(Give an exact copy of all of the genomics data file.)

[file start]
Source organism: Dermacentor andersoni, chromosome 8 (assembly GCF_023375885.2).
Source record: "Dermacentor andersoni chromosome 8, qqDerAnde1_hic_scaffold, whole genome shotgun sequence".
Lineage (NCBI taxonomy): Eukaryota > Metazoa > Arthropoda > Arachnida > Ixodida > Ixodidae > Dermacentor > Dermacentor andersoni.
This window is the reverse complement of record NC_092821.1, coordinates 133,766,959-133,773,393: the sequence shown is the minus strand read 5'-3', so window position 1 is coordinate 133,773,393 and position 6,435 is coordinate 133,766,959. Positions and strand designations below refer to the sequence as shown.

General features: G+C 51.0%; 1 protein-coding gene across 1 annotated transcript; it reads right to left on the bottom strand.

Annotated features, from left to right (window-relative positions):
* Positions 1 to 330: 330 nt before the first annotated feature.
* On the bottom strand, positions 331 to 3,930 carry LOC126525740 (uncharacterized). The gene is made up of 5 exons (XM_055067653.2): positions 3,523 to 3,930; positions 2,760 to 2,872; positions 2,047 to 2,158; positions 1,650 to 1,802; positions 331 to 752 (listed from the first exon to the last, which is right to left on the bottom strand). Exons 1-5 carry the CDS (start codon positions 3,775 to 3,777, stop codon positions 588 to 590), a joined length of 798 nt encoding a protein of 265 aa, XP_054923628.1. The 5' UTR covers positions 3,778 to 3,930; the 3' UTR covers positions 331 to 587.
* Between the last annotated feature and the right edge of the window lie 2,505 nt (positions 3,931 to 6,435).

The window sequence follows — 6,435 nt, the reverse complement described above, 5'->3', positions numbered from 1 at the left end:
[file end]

Source organism: Dermacentor andersoni, chromosome 8 (assembly GCF_023375885.2).
Source record: "Dermacentor andersoni chromosome 8, qqDerAnde1_hic_scaffold, whole genome shotgun sequence".
Lineage (NCBI taxonomy): Eukaryota > Metazoa > Arthropoda > Arachnida > Ixodida > Ixodidae > Dermacentor > Dermacentor andersoni.
This window is the reverse complement of record NC_092821.1, coordinates 133,766,959-133,773,393: the sequence shown is the minus strand read 5'-3', so window position 1 is coordinate 133,773,393 and position 6,435 is coordinate 133,766,959. Positions and strand designations below refer to the sequence as shown.

General features: G+C 51.0%; 1 protein-coding gene across 1 annotated transcript; it reads right to left on the bottom strand.

Annotated features, from left to right (window-relative positions):
* Positions 1 to 330: 330 nt before the first annotated feature.
* On the bottom strand, positions 331 to 3,930 carry LOC126525740 (uncharacterized). The gene is made up of 5 exons (XM_055067653.2): positions 3,523 to 3,930; positions 2,760 to 2,872; positions 2,047 to 2,158; positions 1,650 to 1,802; positions 331 to 752 (listed from the first exon to the last, which is right to left on the bottom strand). Exons 1-5 carry the CDS (start codon positions 3,775 to 3,777, stop codon positions 588 to 590), a joined length of 798 nt encoding a protein of 265 aa, XP_054923628.1. The 5' UTR covers positions 3,778 to 3,930; the 3' UTR covers positions 331 to 587.
* Between the last annotated feature and the right edge of the window lie 2,505 nt (positions 3,931 to 6,435).

The window sequence follows — 6,435 nt, the reverse complement described above, 5'->3', positions numbered from 1 at the left end: